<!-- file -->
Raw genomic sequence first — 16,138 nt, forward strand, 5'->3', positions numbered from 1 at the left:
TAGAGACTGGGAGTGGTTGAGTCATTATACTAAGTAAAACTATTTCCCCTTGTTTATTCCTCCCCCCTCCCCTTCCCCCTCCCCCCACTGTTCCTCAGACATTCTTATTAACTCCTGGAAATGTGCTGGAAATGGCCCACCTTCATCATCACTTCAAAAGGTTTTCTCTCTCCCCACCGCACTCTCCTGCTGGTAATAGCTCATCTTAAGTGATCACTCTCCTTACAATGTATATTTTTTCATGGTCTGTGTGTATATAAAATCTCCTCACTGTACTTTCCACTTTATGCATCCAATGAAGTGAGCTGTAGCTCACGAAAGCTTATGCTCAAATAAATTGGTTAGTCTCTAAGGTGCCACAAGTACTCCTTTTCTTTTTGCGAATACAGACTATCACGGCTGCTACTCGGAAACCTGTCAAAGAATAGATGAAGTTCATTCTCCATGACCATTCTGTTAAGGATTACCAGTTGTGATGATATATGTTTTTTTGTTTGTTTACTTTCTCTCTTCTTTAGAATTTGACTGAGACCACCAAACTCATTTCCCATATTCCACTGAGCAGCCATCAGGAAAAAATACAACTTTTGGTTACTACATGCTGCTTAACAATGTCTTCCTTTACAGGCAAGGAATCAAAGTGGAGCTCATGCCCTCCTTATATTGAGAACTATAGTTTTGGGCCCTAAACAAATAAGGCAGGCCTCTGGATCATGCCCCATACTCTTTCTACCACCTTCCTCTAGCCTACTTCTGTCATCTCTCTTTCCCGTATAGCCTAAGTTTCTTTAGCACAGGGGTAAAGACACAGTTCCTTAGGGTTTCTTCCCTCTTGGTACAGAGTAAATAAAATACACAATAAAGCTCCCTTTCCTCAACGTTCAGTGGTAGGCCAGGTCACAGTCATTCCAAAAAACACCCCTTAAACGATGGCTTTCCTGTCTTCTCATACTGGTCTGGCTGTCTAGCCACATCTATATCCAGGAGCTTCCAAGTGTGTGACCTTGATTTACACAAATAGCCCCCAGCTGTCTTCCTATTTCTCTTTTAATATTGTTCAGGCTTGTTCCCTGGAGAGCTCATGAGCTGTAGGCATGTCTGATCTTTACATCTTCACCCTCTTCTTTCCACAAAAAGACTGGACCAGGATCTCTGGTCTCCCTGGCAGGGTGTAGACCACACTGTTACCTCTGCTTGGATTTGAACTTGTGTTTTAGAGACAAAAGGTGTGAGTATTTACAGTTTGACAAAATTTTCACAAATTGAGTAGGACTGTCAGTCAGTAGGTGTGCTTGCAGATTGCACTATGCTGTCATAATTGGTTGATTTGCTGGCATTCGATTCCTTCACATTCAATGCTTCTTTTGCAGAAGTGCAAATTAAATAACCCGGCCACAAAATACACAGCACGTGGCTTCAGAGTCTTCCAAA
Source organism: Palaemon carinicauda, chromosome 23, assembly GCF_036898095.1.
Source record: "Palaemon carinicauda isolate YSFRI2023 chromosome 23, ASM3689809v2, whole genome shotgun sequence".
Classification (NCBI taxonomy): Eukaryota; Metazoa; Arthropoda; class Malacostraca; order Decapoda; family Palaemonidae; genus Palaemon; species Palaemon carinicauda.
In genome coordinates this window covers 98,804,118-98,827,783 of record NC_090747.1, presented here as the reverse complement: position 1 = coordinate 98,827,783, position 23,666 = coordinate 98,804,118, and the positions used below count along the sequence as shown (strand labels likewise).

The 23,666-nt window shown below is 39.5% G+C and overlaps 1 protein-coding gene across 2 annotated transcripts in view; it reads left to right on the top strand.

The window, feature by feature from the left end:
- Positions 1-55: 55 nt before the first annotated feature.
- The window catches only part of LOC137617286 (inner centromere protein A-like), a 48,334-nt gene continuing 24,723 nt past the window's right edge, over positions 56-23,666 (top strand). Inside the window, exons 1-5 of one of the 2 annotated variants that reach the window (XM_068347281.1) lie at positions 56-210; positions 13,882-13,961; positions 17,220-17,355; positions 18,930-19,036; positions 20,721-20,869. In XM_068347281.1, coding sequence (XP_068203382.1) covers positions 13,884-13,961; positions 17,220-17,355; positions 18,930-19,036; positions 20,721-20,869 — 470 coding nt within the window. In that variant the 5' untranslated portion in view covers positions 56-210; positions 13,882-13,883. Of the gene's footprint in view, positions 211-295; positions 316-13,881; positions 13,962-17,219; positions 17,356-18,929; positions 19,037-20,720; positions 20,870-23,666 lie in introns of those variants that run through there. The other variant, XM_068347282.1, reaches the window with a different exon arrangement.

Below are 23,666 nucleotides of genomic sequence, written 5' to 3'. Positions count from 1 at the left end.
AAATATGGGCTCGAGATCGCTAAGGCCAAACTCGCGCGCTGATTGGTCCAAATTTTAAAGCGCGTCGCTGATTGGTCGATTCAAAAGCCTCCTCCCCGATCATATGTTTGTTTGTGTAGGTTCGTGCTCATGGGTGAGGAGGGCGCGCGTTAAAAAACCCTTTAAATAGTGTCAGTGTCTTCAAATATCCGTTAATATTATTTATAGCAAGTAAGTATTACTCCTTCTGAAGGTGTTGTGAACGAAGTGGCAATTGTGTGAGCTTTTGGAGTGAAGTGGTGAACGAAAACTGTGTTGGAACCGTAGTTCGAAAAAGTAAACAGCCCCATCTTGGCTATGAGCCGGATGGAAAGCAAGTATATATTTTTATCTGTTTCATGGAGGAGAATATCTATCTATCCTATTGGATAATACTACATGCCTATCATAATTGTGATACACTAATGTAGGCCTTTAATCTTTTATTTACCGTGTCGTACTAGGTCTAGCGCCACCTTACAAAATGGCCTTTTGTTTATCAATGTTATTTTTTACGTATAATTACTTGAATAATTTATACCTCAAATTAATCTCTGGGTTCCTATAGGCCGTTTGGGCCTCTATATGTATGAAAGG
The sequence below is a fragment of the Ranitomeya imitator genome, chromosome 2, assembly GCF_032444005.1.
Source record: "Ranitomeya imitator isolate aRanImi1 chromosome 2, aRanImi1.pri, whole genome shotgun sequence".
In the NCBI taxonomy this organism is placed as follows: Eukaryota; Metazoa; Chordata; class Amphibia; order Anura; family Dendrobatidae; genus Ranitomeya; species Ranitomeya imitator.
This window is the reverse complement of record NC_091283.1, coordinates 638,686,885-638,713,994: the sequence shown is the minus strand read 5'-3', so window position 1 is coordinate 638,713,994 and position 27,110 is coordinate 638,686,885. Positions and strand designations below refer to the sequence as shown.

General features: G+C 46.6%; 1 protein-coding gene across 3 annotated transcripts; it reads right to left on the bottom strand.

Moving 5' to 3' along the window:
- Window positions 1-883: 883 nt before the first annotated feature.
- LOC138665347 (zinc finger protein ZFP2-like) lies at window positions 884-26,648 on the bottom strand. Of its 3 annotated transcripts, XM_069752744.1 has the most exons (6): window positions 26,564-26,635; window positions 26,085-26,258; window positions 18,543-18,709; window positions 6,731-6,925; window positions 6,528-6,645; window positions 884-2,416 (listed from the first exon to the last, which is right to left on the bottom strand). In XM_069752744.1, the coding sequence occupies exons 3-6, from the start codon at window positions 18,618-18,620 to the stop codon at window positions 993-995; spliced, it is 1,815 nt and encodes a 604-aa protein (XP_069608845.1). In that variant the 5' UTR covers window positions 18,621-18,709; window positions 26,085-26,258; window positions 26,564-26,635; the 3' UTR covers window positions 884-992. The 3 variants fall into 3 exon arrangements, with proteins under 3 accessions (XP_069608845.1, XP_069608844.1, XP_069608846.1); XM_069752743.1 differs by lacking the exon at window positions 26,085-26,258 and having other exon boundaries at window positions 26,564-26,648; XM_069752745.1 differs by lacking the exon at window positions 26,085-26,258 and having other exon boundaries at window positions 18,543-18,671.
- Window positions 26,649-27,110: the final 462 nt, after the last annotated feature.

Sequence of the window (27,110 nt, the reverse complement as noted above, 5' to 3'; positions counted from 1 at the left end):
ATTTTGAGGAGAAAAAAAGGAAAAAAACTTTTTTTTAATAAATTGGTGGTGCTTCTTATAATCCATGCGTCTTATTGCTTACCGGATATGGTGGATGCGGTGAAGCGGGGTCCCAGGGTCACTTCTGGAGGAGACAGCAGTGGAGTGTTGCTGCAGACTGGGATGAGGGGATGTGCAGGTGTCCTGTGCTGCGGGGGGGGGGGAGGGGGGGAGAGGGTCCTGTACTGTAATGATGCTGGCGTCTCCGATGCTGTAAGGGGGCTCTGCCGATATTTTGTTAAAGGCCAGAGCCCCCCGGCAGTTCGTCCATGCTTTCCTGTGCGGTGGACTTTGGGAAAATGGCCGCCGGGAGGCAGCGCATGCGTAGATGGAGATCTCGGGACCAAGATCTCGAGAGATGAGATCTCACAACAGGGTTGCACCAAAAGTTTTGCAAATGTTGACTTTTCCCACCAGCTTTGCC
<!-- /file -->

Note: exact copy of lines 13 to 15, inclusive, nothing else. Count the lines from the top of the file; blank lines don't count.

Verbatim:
The sequence below is a fragment of the Ranitomeya imitator genome, chromosome 2, assembly GCF_032444005.1.
Source record: "Ranitomeya imitator isolate aRanImi1 chromosome 2, aRanImi1.pri, whole genome shotgun sequence".
In the NCBI taxonomy this organism is placed as follows: Eukaryota; Metazoa; Chordata; class Amphibia; order Anura; family Dendrobatidae; genus Ranitomeya; species Ranitomeya imitator.